‘Is this your first time?’
As I glared up at the unhelpful check-in clerk I began the painful process of dismantling my military style packing job inside my luggage. I monopolized the space at the front of departures area at Juba airport that was actually a converted World Food Program tent. My equipment alone weighed nearly the 23 kg combined baggage allowance, and in a reality show style I had to quickly choose what basic necessities I took with me. Additional luggage allowance was required to be booked 2 days in advance- how was I supposed to know? Toothbrush and toothpaste, change of clothes, rain coat, coffee cup and mosquito net make the cut before I send my mostly empty suitcase back to the office for storage.
And no this wasn’t my first time, just my first time traveling internally in South Sudan on my own.
I shuffled from one part of the tent to another and before I go through the non-functioning metal detector my driver shoves a SIM card into my hand with a promise to top up the credit to make it functional. I learned the hard way no one offers to help you get lunch during ramadan when I unintentionally fasted for a day. I ended up eating pizza nearly every evening in order to avoid food poisoning and to save some for lunch the next day. I sat without WiFi eating my cold pizza wondering if I’d be in the ‘departures tent’ longer than my actual flight.
There are no main roads in South Sudan to connect the country, in about 20 minutes time we were landing on the dirt runway. The arrivals area here wasn’t a tent but just a tree. The door to the plane was also the stairs- it contained only 4 steps. Both myself and my 23 kg of equipment had made it, but made it where? And to whom? I check my phone and despite 2 hours passing since I received the SIM card it still had not been activated. I had been dropped in the middle of nowhere in South Sudan with no way of contacting anyone. It was so hot no one could distinguish the difference between my sweat and tears.
I can set up a two camera setup, roll the sound, conduct an interview while checking focus, batteries and frame. But the coordination that happens to get me in that seat, and what happens when that interview is finished is the work of a producer or sometimes a fixer. Once a year people’s only understanding of a producer is the person standing on stage holding a statue of a golden man at the Oscars. But what else do producers do?
The traditional definition of a producer is one that finances the film, but that is only one kind and responsibility . They supervise budgets, they bring together crews, they manage the day to day logistics, in short- they make it all happen. A producer would have known to book extra luggage, activated a SIM card, and on any set you go on from the big major motion picture features to the tiny indy productions the producer is responsible for providing lunch (or paying for it if they don’t provide lunch). Producers are usually some of my best friends, both literally and figuratively. Given the context I work in though, many times I have to be my own Producer as I ended up being in South Sudan on top of my responsibilities as a Self-Shooting Director.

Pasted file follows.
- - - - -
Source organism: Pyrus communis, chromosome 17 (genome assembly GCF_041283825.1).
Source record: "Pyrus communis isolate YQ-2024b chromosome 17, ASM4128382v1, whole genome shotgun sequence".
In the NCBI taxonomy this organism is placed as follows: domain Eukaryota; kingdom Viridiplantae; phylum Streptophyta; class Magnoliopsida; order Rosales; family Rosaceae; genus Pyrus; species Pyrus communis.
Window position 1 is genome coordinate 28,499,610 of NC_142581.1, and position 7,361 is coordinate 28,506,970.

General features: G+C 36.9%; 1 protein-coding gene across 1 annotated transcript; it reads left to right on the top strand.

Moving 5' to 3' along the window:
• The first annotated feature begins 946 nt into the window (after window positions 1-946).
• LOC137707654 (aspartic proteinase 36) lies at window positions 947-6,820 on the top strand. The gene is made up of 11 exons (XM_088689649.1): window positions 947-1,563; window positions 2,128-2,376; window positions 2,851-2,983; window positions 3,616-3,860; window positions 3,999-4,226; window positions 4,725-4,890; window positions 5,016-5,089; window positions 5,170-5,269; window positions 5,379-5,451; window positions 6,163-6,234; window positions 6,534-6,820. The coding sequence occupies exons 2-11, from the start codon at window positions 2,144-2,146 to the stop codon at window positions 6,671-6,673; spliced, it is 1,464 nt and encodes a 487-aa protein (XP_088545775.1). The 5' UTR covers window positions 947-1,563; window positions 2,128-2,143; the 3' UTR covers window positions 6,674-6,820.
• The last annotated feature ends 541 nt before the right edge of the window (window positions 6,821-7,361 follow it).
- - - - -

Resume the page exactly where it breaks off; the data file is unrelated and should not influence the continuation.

Despite the difficult start I managed to complete the shoot and just over 48 hours after I left the cold pizza lunches I found myself enjoying canapés in red carpet attire in conversation with a producer. My latest documentary ‘Shanti Khana’ had screened earlier that day at the Cannes Film Festival, and while Cannes is very much focused on the auteurism of film it is also one of the best places to network in the industry. As we were trading ‘war stories’ of production, I was caught off guard with a discussion on the mental health of storytellers in complex humanitarian crisis over a glass of rose.
‘But why do you let it affect you?’
I don’t choose to let the things I witness affect me, I become a conduit of them. Method actors never leave their character either on or off set, they absorb the character. I unintentionally do the same with the documentaries I create, only the environments and contributors I put in my films are real. It is the reality that affects me, and this affect allows me to create documentaries but I have also come to understand it affects my mental health.
And that is the difference between myself and the producer who posed the question to me - he is a producer who finances projects, he does not set up cameras, roll sound, or interview vulnerable contributors. And likewise, I find it difficult to be ruthless with a budget. We both have our strengths as producers, and we both succeed in different aspects of producing. But given I know my work affects my mental health, I am aware I need more support than I can give myself. That does not make me weak or vulnerable but stronger in my awareness and attention I need to pay my mental health.
Despite how technology advances and a woman can carry everything she needs to create documentaries in 23 kg, nothing can replace the humans needed to share the burden of responsibilities filmmaking requires. I’ve never truly made a film on my own, nor would I - the professional and emotional support I get from the fellow filmmakers I work with is necessary to producing the quality of work I strive to create.